African leaders signed accords setting up a continental free-trade area that’s expected to boost commerce within the 55-member African Union and eventually supplant a patchwork of existing agreements.
More than 40 nations signed the African Continental Free Trade Area agreement, or AfCFTA, which commits governments to removing tariffs on 90 percent of goods and phasing in the rest in future. The agreements will still require ratification by the individual governments and will only come into force when ratified by at least 22 countries.
“The promise of free trade and free movement is prosperity for all Africans, because we are prioritizing the production of value-added goods and services that are Made in Africa,” Rwandan President Paul Kagame said before the leaders began signing the agreements. “The advantages we gain by creating one African market will also benefit our trading partners around the world.”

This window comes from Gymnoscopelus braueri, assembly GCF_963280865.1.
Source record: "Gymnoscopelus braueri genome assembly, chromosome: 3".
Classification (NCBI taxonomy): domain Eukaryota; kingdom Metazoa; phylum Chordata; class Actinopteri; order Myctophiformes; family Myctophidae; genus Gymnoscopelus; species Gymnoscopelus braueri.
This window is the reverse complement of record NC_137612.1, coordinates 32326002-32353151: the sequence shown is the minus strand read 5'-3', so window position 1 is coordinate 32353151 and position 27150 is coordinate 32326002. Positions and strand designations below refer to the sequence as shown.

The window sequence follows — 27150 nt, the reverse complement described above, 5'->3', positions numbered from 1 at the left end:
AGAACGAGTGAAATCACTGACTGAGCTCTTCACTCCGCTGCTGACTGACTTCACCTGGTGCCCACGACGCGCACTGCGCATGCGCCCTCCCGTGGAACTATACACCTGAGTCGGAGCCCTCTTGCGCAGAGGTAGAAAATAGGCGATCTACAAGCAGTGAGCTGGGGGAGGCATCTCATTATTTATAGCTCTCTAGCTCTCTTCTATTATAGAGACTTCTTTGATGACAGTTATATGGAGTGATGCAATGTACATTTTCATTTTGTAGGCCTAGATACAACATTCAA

Intra-Africa trade stands at about 16 percent of the continent’s total, compared with 19 percent in Latin America and 51 percent in Asia, according to the AU. The agreement could increase this by half for Africa, the United Nations Economic Commission for Africa estimates.
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